Share of voice: where is Gardasil being discussed?

Where is Gardasil being discussed?

This graph shows that the amount of conversation around Gardasil varies greatly over time. There are three distinct spikes in conversation, possibly in response to news stories. Analysis identified that the initial spike was due to the launch of a new publication on the safety of Gardasil, which should have been positive news. However, the second spike identified a YouTube video launched days after the news release that was anything but positive about Gardasil.


Issues tracking: crisis management 

The video above shows an anti-Gardasil film on YouTube, uploaded by a mother blaming the vaccine for her daughter's death. Listening to the conversation about your brand not only provides quantitative measures such as share of voice, it can also give you real-life qualitative insights into what patients really feel about their disease, their experiences with treatment and the support they really desire. Listening can also help you identify the source of potentially damaging negative sentiment about your brand (or your competitors) such as this YouTube video, which was identified as causing the second spike in the chart above. Just type Gardasil into YouTube and you will find a plethora of negative videos and an absence of any authoritative commentary to balance this.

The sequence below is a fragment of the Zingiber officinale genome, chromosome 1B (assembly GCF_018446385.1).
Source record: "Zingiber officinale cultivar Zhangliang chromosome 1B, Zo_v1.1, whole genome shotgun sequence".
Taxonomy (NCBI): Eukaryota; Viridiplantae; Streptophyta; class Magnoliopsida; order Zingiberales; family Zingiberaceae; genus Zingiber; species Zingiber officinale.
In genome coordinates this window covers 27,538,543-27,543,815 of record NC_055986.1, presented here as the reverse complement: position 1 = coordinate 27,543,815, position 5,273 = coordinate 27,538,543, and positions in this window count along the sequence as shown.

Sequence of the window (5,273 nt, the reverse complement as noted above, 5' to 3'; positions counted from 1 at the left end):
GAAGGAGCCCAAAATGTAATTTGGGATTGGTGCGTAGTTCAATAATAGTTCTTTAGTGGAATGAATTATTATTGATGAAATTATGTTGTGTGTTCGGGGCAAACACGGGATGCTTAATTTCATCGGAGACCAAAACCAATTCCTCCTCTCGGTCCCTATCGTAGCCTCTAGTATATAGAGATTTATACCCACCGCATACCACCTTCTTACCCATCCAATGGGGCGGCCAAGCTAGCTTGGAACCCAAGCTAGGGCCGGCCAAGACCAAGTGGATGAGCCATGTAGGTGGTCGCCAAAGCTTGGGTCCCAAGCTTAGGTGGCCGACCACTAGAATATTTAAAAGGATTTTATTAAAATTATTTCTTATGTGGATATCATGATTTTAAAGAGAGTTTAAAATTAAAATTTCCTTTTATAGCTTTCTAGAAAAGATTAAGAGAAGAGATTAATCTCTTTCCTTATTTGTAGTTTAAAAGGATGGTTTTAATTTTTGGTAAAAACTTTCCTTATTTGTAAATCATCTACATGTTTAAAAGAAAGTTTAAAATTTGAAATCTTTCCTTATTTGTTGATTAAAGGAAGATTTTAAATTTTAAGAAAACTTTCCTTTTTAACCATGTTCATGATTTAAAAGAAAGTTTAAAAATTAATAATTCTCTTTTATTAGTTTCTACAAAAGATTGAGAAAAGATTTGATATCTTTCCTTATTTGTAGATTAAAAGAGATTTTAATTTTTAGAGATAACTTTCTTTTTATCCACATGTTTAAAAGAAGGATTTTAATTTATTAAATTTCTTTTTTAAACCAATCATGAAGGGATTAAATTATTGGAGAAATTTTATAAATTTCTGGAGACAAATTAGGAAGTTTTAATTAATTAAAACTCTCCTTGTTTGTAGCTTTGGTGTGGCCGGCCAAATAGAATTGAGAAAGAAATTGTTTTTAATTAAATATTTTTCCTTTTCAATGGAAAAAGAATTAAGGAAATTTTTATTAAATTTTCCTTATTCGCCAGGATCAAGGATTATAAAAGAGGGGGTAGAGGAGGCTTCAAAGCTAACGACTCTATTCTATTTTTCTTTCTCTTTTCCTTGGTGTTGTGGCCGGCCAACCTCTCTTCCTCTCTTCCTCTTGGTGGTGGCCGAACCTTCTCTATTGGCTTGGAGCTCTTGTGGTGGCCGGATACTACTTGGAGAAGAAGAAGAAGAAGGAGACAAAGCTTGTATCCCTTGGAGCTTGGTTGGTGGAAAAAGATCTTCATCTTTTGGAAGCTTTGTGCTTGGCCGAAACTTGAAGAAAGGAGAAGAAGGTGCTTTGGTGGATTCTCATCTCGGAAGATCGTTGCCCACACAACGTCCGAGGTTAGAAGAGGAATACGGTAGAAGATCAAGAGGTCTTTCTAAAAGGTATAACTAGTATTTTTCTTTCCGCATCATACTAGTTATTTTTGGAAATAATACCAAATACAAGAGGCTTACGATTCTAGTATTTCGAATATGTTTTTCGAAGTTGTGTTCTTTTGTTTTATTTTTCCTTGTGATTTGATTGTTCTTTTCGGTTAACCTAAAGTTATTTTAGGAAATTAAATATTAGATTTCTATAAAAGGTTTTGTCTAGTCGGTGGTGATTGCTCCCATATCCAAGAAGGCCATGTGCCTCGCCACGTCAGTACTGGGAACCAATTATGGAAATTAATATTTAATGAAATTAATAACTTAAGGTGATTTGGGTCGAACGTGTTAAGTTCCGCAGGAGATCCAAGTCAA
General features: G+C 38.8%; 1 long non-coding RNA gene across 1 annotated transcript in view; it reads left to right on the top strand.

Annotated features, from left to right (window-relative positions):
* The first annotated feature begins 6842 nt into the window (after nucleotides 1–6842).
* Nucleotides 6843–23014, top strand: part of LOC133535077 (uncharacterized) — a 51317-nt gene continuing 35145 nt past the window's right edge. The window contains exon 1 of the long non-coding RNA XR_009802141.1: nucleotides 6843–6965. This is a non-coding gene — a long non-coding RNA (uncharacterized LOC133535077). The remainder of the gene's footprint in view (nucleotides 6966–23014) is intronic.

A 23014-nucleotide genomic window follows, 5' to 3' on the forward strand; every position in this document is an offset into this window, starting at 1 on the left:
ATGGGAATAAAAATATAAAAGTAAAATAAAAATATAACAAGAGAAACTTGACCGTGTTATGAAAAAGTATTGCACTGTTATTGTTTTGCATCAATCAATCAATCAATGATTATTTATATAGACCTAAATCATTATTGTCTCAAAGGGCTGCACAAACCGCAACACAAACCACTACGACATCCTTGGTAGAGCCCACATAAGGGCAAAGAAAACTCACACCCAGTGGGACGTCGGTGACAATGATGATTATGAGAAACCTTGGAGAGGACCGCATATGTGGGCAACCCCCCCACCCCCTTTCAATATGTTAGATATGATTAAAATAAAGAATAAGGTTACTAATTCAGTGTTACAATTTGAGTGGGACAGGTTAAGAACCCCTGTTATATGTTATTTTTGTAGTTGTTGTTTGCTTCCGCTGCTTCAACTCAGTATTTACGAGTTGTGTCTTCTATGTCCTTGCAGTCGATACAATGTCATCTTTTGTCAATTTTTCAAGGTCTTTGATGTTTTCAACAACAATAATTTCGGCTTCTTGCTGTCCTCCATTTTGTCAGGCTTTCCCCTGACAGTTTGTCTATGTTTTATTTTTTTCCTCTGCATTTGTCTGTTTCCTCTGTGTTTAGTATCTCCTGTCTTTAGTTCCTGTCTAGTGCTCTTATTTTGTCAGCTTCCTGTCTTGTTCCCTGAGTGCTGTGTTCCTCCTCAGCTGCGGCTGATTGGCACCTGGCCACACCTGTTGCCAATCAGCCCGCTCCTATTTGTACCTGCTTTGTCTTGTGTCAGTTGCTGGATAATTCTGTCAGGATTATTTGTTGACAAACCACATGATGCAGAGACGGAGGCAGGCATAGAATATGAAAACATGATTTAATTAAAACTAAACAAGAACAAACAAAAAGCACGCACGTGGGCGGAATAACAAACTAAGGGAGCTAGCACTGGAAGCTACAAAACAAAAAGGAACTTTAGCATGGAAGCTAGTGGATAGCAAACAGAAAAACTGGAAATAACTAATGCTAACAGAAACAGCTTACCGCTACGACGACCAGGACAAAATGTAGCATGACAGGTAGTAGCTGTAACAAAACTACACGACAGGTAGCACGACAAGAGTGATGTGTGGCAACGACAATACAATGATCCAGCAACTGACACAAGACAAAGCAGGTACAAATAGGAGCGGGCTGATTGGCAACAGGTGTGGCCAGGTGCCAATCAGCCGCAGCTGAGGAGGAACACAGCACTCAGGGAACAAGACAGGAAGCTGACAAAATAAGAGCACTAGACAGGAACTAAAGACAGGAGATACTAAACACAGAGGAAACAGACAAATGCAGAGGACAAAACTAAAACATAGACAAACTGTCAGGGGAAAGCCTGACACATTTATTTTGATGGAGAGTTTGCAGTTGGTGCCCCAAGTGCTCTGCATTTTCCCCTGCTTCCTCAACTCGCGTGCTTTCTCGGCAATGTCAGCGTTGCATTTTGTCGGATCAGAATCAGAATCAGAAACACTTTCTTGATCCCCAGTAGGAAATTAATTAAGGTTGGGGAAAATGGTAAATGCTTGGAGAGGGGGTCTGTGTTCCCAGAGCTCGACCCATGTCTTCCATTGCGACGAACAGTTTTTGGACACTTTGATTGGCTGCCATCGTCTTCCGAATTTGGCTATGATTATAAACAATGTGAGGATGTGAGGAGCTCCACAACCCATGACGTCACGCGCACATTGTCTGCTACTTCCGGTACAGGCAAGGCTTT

This real-life insight into patients' concerns around safety can be used to inform the development of education and communications programmes that address the issue that can be delivered through traditional and social channels.


The Author
Stephen Dunn is director of Brandcast Health

To comment on this article, email

21st July 2010